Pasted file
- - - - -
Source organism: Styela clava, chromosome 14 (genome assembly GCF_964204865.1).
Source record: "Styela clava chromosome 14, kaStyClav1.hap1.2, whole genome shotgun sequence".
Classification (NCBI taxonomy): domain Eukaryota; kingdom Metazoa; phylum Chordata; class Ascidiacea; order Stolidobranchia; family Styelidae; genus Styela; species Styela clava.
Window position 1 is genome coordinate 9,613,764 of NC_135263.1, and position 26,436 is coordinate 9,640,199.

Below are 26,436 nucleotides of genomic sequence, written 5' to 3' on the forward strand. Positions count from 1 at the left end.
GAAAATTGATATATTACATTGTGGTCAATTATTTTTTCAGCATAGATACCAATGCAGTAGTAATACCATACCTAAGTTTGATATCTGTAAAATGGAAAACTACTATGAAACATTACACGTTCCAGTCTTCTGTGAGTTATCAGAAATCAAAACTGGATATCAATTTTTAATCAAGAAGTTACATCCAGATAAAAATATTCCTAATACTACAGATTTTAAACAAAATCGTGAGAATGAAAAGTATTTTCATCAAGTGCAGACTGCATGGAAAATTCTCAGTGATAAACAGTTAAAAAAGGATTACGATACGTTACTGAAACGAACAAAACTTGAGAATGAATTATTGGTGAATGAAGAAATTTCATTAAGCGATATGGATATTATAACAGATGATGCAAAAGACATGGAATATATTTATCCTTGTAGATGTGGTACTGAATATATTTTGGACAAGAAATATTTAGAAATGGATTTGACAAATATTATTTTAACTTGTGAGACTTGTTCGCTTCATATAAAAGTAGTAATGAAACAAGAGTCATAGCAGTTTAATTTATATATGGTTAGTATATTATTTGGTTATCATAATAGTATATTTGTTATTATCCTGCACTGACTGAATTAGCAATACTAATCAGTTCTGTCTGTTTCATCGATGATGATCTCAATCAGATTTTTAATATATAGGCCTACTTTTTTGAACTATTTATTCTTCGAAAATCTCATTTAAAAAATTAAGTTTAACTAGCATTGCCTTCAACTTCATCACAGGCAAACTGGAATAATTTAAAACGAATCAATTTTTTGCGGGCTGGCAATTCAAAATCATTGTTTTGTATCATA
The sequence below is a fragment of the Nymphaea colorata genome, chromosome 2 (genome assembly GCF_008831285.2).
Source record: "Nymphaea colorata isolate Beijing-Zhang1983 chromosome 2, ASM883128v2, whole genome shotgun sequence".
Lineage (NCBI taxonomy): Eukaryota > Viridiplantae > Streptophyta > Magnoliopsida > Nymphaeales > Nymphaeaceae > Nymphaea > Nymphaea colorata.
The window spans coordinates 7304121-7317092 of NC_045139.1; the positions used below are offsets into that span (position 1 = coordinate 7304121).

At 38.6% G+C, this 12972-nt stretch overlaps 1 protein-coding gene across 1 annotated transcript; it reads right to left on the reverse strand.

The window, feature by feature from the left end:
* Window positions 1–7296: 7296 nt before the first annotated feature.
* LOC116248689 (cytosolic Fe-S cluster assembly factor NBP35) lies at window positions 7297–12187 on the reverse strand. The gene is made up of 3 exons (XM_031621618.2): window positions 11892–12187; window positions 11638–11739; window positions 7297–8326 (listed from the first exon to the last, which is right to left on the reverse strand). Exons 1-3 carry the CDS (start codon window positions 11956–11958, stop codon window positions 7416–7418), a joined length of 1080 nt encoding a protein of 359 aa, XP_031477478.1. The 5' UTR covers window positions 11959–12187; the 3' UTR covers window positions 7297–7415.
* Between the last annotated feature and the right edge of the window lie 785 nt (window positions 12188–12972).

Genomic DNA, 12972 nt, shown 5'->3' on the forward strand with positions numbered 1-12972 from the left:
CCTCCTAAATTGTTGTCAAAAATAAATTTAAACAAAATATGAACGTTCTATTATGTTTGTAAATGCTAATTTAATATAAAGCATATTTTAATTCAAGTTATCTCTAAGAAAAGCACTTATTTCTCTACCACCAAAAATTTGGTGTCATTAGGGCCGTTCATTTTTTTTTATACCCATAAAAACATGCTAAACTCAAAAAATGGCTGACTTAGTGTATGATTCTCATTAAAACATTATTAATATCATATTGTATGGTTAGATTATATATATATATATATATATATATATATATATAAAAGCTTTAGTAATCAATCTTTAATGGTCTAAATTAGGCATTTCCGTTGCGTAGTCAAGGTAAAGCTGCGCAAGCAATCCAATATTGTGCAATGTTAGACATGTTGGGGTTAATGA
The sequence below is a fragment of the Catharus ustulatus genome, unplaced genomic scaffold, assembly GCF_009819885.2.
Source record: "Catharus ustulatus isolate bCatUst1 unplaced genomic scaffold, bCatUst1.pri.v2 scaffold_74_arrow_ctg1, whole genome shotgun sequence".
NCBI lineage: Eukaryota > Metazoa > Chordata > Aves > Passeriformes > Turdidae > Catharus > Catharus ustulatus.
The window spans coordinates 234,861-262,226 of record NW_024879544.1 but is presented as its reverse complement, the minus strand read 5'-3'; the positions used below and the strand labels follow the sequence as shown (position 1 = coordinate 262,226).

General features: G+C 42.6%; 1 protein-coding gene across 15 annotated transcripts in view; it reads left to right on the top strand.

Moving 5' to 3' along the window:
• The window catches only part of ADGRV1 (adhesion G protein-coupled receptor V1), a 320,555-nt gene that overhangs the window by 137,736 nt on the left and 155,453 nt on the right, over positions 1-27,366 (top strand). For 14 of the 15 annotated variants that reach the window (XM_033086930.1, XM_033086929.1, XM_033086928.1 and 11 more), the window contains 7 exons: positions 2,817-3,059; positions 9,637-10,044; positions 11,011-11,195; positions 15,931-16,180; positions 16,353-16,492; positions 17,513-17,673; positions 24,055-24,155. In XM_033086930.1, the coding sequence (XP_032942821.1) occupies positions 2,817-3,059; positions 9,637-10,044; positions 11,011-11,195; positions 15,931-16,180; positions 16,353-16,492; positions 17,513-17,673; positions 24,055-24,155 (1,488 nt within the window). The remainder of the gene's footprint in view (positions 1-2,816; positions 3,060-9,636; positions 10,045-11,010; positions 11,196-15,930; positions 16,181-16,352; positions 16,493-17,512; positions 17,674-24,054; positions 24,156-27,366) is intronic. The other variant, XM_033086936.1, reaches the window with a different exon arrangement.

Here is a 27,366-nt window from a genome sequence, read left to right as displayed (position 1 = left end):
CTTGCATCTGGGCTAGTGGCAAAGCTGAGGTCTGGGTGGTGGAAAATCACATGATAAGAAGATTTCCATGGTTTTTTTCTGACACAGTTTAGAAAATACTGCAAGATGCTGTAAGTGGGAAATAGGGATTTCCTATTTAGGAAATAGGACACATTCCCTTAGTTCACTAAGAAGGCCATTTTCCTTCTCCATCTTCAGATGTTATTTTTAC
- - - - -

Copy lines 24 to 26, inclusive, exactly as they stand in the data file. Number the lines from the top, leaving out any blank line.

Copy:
• The window catches only part of ADGRV1 (adhesion G protein-coupled receptor V1), a 320,555-nt gene that overhangs the window by 137,736 nt on the left and 155,453 nt on the right, over positions 1-27,366 (top strand). For 14 of the 15 annotated variants that reach the window (XM_033086930.1, XM_033086929.1, XM_033086928.1 and 11 more), the window contains 7 exons: positions 2,817-3,059; positions 9,637-10,044; positions 11,011-11,195; positions 15,931-16,180; positions 16,353-16,492; positions 17,513-17,673; positions 24,055-24,155. In XM_033086930.1, the coding sequence (XP_032942821.1) occupies positions 2,817-3,059; positions 9,637-10,044; positions 11,011-11,195; positions 15,931-16,180; positions 16,353-16,492; positions 17,513-17,673; positions 24,055-24,155 (1,488 nt within the window). The remainder of the gene's footprint in view (positions 1-2,816; positions 3,060-9,636; positions 10,045-11,010; positions 11,196-15,930; positions 16,181-16,352; positions 16,493-17,512; positions 17,674-24,054; positions 24,156-27,366) is intronic. The other variant, XM_033086936.1, reaches the window with a different exon arrangement.

Here is a 27,366-nt window from a genome sequence, read left to right as displayed (position 1 = left end):
CTTGCATCTGGGCTAGTGGCAAAGCTGAGGTCTGGGTGGTGGAAAATCACATGATAAGAAGATTTCCATGGTTTTTTTCTGACACAGTTTAGAAAATACTGCAAGATGCTGTAAGTGGGAAATAGGGATTTCCTATTTAGGAAATAGGACACATTCCCTTAGTTCACTAAGAAGGCCATTTTCCTTCTCCATCTTCAGATGTTATTTTTAC